My Life With Rescued Dogs

Julia D Uncategorized

Natalie’s family fosters for Last Hope and she wrote this great piece for her home school group. Great job, Natalie!

My Life with Rescued Dogs

By Natalie Martin 4th grade

My story begins on February 8, 2014 when my family and I met a sick, emaciated, German Shorthaired Pointer named Beanie. Our German Shorthaired Pointer, Major, had passed away in January and our veterinarian, Dr. Hankner, had asked us if we could foster Beanie. He was at the Cedar Rapids Animal Control Center.

We picked up Beanie and brought him home. My mom set up a schedule to take him outside every two hours and feed him 1/2 cup of food for the first two days. Then she increased his food to 3/4 cup every two hours for the third and fourth days. When he finally got to a good weight, he was eating three times per day. We changed his name to Bennie because it was a nicer name. He was such a good dog that we decided to adopt him.

My mom decided that Bennie needed a playmate so we looked at another rescue dog named Violet. She was a Treeing Walker Coonhound. We set up a time for Bennie to meet her. They got along well, so we adopted Violet in June and changed her name to Maggie. Bennie and Maggie had a lot of fun running and playing in the backyard.

In July we decided to foster a Foxhound named Hailey. She was so scared she would growl at Bennie from inside her kennel. My mom had to give Hailey special attention and a lot of love so she would stop being afraid. Bennie and Hailey became buddies chasing each other around the backyard.

In December, Hailey went to a retired couple’s home for a trial visit to see if she would fit into their family. The first two weeks were great but during the third week she started to get depressed. She missed sleeping by people and playing with Bennie. Hailey was returned to us and we adopted her because no one else knew exactly how to care for her.

While Hailey was on her trial visit, we got two other foster dogs. Their names were Bingo, a Bluetick Coonhound and Spencer, a American Staffordshire mix. Before Bingo went to his first adoption fair, my dad decided to adopt him.

When Spencer went to his first adoption fair, he was so stressed that my mom decided not to take him to any more adoption fairs. Mom put Spencer’s information and picture on the Last Hope Animal Rescue’s website and she received several emails from people who were interested in him. A man named Bill, who is a Mixed Martial Arts (MMA) competitor, adopted Spencer and changed his name to Titan. Titan goes everywhere with Bill and he’s the mascot for the gym where Bill coaches.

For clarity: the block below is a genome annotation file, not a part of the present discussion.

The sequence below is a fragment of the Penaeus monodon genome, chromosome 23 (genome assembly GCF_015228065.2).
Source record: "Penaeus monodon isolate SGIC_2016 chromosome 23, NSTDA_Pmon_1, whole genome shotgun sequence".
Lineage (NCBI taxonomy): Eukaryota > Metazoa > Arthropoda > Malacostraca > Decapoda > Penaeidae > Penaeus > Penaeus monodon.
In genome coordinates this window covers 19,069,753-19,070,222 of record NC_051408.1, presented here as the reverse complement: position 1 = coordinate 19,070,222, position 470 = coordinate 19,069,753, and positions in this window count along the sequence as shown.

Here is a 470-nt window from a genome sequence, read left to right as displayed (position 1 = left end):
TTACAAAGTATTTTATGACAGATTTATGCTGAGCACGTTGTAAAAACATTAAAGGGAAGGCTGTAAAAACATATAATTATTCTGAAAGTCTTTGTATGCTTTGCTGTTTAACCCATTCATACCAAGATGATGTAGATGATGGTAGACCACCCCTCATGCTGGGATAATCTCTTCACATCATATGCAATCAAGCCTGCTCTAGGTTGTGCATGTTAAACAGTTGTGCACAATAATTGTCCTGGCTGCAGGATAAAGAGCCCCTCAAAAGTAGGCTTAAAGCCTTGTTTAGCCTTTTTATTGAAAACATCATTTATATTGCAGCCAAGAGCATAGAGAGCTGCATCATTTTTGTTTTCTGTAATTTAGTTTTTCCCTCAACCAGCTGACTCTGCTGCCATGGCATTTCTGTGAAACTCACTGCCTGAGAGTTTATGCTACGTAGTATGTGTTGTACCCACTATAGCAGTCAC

In March, 2015, we began fostering a Husky mix dog named Fuzz. Fuzz had surgery on his left front leg which was deformed at birth. He had to stay confined to his kennel for two months except for a five minute walk three times per day. His leg healed, and in December Fuzz was adopted by a family who had a six year old female Husky named Emma.

We fostered a smaller Great Dane mix dog named Aubrey for 5 weeks. She was adopted by a family that had a 1 1/2 year old Great Dane boy named Beau. On the day that Aubrey went to her forever home, we got another foster named Brownie. Brownie had Stage 4 heartworms which means she had heartworms in her pulmonary artery. She had three shots in two months to kill the adult heartworms. She had to stay completely confined to her kennel for three months. Now she can go on one mile walks three times each day. Brownie will get a checkup in June to see if all the adult heartworms were killed. When Brownie is ready to be adopted, her forever family will have to be willing to take care of a special needs dog.

Our newest foster is Abe, a little American Eskimo mix dog. He has a genetic disorder that affects every joint in his body. Abe’s hips and knees pop in and out of place. He had surgery on his left hip and knee to stop them from popping in and out. Abe has to have water therapy by walking on a treadmill in the water. In three months when his left leg is healed, he will have surgery on his right hip and knee. He will be ready for adoption by the end of the year.

My life with rescued dogs can be hard but it is also interesting, exciting and it makes me happy.